Tuesday, March 30, 2010

The Swan Thieves - A Review

As a book reviewer for the Historical Novel Society Review (in print and online at www.historicalnovelsociety.org), I sometimes get really lucky and receive a great book that is more than just fun to read, it's a truly literary experience. That's the way I felt about Elizabeth Kostova's latest novel, The Swan Thieves, and this is what I wrote about it earlier this year for the HNS Review:

An enchanting story and a deeply human experience. At the end of it, one feels compelled to paint, or write, sing or make music, or simply live with greater intensity. The crisis of mind—and soul—of a famous artist that begins the story leads the narrator,  psychiatrist Andrew Marlow, on the reluctant hero’s journey as he unravels the haunting obsession that has caused his patient to attack a painting with a knife. Kostova deftly weaves two stories of love and art from the Impressionist era in Paris to contemporary rural Maine and New York. The larger-than-life figure of Robert Oliver, the artist-patient, looms over the narratives of the women who have loved him and the doctor who is determined to free him from the silent cage he has chosen to inhabit.
Kostova’s writing is always good, and sometimes exquisite. Here’s a sentence describing how Andrew feels upon seeing his 90-year-old father for the first time in a few years: “When I saw him waiting for me in his good summer clothes…I felt as always both his reality and the thin air that would one day replace him.” She uses letters, narrative, dialogue and exposition with ease. The story is weighty, and moves slowly, thoughtfully—not a book to rush through, but to savor and ponder as you read it.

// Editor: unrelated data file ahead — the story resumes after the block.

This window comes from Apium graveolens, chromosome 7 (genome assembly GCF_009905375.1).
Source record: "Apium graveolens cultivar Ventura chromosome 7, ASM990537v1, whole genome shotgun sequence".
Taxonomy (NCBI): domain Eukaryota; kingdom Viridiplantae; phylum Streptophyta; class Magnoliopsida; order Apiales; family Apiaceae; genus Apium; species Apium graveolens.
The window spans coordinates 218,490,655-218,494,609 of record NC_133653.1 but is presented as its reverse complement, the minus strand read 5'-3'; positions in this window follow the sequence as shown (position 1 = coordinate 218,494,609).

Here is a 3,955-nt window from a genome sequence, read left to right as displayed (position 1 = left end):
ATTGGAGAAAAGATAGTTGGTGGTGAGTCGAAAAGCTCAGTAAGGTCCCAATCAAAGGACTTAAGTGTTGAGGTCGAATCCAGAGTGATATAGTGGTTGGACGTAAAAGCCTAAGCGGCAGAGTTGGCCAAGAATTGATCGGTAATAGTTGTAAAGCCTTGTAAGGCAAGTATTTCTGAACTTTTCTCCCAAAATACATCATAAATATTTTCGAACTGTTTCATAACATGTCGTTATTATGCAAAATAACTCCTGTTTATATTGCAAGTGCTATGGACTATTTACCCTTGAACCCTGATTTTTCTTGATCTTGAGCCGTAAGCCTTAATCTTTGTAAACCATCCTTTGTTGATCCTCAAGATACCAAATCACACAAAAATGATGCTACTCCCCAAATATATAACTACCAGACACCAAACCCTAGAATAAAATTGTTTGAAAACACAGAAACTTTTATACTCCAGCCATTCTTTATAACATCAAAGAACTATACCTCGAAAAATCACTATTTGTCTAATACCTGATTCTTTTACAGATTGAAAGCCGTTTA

There is a little unsteadiness in the plot. The fortuitous connections seem just a touch too easy, and the last chapters almost rush to the conclusion. But these are minor issues compared to the over-arching quality of the writing and the humanity of the characters. The Swan Thieves is a deeply involving story, and one that will resonate for a long time after you’ve closed the book, like the sound of a very old church bell at dusk.

Thursday, March 25, 2010

1967 - A Stellar Year for Music

My little sister emailed me late tonight that she was listening to Simon & Garfunkel's wonderful song, For Emily Whenever I May Find Her -- from the Parsley, Sage album. She was remembering how we used to listen to it in our bedroom at night - she was in 8th grade, I was a senior in high school. Our two older sisters had already left home: one for college, one for married life -- it used to be all four of us in one room! But for a little while, back in 1967, it was just me and Peggy and the songs we shared: Richie Havens, The Doors, the Beatles (of course). So, even though it was late here in San Francisco, and even later in Chicago where she lives, I called her up and we talked.

I remembered when that S&G album came out, the winter of 1967-68, and there was one night when my friends and I trekked out to Naperville from our town of LaGrange (some 30 miles west of Chicago). We took the commuter train, and our friend whose family lived out there came (with his mom driving) to pick us up. Naperville back then was still country - farmland, and old farm houses here and there. It was a frosty night, just like in the song; the trees were cloaked in ice, the stars were very close in the black sky--and our young love was going to last forever.

Thanks, Peggy, for remembering our songs!

Wednesday, March 17, 2010

St. Patrick's Day, Irish Music and My Dad